More significant is the introduction on the iPhone 7 Plus of a second, telephoto lens (as already seen on the LG G5) with a 2x optical zoom, a relative rarity on a smartphone, as well as a 10x digital zoom.

Most impressive of all however is Depth, an upcoming feature on the 7 Plus, that works with both lenses in tandem to offer impressive depth of field control (allowing for pictures for sharply focussed subjects and blurred backgrounds) usually only seen on DSLR cameras.

It’s a feature that’s been tried by a handful of smartphones before, but one that appears, at first glance, significantly more intuitive and powerful on the iPhone 7 Plus. It’s just a shame that it’s not available on its smaller cousin as well

And so, finally, to the boldest / most controversial change of all, Apple’s decision to ditch the 3.5mm headphone jack. The iPhone 7 isn’t the first device to take this approach – the Oppo R5 did away with it last year – but it’s an unprecedented move for a high-end smartphone.

Apple claims the 3.5mm headphone connector is an old technology, and removing the jack makes the phone thinner (just 7.1 mm) and frees up space for other components. And for those who are still using traditional wired headphones, there’s an adaptor in the box for no extra charge.

Despite the inclusion of the adaptor, the lack of traditional headphone connector is going to put a lot of people off. But the shift towards wireless headphones has been well underway for some time across a number of price points, from Samsung’s free floating Icon X earbuds to the Bose’s superb QC35 headset.

Lest we forget, Apple has mercilessly cut back its connections and drives in the past, with most of them barely missed a few months later (when did you last use a DVD in your laptop?). The lack of headphones might be a pain in the short-term, but you get the feeling in the long term it will become an increasingly standard move.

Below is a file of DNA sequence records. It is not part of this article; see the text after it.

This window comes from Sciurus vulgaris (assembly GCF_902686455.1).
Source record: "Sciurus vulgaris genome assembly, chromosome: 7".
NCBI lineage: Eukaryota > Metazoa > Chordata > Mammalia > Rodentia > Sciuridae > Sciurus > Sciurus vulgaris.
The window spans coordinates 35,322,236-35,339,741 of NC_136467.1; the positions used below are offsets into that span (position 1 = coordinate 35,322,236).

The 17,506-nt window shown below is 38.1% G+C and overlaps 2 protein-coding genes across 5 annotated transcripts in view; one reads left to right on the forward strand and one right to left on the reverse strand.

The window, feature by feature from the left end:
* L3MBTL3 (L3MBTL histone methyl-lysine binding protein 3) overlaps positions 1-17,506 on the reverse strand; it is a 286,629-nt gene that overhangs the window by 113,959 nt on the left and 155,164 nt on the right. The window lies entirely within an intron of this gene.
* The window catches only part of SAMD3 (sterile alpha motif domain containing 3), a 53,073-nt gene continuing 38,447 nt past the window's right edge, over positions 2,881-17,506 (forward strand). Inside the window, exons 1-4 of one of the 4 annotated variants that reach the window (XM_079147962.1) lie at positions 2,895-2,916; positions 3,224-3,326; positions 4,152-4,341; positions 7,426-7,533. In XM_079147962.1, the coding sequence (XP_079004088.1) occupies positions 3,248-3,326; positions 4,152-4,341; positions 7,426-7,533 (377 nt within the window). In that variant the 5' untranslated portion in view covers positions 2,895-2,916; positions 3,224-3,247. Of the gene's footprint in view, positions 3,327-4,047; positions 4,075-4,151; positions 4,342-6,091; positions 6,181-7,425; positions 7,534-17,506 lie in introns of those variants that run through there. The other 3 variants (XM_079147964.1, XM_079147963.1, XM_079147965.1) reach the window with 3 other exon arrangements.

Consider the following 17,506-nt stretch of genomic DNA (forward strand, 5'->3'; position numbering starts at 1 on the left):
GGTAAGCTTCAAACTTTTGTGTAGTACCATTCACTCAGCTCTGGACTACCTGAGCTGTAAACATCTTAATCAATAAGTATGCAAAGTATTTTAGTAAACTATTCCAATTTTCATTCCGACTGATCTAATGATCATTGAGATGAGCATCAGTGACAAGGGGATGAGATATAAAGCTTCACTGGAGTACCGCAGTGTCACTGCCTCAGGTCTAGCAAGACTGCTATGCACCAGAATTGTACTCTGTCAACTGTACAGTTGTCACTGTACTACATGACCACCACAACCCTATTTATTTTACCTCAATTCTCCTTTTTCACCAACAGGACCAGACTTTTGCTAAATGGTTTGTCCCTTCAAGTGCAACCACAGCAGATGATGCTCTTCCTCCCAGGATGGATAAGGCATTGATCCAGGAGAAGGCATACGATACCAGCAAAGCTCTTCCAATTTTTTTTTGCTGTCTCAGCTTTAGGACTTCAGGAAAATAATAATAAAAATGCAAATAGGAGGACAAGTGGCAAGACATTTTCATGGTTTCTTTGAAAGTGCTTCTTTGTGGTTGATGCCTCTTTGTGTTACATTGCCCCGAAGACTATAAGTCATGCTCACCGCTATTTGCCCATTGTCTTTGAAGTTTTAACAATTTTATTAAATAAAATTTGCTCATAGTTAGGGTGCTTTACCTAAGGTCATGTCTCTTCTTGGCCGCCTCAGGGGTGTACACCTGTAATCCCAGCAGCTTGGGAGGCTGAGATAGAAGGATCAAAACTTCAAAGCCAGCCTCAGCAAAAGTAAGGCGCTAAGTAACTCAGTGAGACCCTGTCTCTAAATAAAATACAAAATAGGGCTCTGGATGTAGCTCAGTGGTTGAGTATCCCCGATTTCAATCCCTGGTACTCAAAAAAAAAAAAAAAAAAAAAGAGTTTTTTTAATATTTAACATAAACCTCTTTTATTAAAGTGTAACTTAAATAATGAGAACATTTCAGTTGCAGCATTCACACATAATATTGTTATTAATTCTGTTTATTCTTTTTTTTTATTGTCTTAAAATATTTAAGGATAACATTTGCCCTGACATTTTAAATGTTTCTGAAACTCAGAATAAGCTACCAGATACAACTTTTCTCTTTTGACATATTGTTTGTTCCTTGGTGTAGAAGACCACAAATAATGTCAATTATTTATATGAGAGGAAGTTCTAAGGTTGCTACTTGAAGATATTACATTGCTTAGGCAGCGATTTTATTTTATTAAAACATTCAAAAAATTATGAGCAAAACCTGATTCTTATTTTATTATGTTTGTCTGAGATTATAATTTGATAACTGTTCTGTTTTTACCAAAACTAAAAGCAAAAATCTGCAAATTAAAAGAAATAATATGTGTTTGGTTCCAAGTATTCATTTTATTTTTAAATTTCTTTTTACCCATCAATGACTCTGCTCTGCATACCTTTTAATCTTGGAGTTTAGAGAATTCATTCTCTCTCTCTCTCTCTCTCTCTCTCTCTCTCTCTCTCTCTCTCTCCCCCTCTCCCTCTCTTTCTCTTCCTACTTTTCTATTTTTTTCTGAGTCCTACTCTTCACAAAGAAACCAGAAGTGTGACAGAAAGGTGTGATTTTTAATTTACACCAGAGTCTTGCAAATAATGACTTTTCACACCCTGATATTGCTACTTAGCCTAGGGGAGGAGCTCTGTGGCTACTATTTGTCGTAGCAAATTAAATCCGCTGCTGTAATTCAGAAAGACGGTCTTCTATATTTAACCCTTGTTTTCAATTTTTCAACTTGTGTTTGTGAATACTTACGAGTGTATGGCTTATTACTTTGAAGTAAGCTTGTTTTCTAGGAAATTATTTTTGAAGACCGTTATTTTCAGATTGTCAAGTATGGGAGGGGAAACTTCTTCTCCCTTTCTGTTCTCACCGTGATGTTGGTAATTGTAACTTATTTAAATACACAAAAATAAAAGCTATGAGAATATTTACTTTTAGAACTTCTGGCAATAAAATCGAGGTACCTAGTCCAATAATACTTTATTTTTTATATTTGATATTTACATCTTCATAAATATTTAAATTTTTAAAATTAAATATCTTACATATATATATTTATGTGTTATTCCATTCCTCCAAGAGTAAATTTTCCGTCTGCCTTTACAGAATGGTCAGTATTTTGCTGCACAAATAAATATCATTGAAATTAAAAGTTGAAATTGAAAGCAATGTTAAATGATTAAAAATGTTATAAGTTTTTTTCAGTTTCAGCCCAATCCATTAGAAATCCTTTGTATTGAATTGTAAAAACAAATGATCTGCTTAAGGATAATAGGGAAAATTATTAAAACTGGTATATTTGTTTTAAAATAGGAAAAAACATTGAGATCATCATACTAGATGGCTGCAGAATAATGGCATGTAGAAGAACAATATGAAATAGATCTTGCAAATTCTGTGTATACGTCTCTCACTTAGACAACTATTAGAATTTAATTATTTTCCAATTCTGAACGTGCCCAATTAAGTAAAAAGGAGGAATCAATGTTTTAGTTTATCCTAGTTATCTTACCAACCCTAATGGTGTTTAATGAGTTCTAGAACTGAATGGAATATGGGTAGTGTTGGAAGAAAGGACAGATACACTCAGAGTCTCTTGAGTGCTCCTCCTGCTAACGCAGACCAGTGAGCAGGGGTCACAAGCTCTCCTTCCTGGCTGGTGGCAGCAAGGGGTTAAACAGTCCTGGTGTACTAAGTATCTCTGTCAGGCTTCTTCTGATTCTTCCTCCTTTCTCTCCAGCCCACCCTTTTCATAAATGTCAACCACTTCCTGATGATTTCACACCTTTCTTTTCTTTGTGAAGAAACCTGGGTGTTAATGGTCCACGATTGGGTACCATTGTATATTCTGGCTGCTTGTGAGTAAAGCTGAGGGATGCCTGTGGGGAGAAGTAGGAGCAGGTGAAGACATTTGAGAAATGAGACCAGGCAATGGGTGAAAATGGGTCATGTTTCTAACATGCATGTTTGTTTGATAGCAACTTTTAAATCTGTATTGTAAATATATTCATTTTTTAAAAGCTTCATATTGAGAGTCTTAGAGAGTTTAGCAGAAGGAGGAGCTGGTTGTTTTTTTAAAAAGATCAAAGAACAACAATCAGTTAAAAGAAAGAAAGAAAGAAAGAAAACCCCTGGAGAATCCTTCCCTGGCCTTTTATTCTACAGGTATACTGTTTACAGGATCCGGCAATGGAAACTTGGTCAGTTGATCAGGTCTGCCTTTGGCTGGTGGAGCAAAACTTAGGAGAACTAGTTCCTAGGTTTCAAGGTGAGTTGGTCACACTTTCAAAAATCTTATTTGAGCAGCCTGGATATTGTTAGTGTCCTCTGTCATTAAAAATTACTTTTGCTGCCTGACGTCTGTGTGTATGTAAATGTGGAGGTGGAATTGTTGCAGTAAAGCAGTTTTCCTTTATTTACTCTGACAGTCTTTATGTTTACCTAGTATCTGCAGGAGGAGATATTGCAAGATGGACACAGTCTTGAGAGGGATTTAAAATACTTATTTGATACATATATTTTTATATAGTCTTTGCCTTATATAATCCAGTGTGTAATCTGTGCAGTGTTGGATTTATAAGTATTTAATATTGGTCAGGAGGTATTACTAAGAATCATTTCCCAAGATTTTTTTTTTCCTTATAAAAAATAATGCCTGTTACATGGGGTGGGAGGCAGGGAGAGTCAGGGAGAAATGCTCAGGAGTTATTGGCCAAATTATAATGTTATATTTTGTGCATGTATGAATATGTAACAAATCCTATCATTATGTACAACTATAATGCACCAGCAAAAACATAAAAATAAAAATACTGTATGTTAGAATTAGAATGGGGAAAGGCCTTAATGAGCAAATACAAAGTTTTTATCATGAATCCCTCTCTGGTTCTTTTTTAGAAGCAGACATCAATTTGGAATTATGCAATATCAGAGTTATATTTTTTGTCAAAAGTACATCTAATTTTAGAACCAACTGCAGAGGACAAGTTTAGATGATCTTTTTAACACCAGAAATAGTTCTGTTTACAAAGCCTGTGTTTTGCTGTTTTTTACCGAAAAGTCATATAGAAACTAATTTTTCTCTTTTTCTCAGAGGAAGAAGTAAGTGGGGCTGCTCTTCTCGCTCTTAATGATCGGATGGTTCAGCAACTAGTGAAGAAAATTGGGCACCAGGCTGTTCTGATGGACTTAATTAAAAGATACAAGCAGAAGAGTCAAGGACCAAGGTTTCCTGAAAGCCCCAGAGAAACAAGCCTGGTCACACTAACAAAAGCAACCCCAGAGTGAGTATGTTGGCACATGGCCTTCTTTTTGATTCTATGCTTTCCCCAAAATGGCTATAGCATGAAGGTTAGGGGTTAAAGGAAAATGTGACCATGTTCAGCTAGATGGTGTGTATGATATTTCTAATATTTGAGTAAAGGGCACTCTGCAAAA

Apple will begin taking pre-orders for the iPhone 7 and 7 Plus from September 9, with the handsets going on sale from September 16 in 28 countries, including the UAE.

The iPhone 7 will be available from Dh2,599 for the 32GB version (rising to a massive 256GB), while the 7 Plus is expected to retail from around Dh2,999.

Both will come pre-loaded with iOS 10, Apple’s newest operating system, which offers enhanced voice control following an upgrade to Siri, more advanced lockscreen options, and more controls for the connected home via Apple HomeKit.

As always, Apple’s bold claims for its new handsets need a little real world testing to be properly assessed. Will the iPhone 7 “Jet Black” finish turn out to be little more than a fingerprint magnet? Will the camera perform as well as those of the Samsung Galaxy S7 or LG G5? And will the headphones adaptor make things unnecessarily fiddly?

At the end of the day, I’m very eager to put the iPhone 7 through its paces. If its upgraded camera performs as promised, and if even half of Apple’s other boasts are proved correct, the company will once again have produced the premium smartphone by which all others are judged.

jeverington@thenational.ae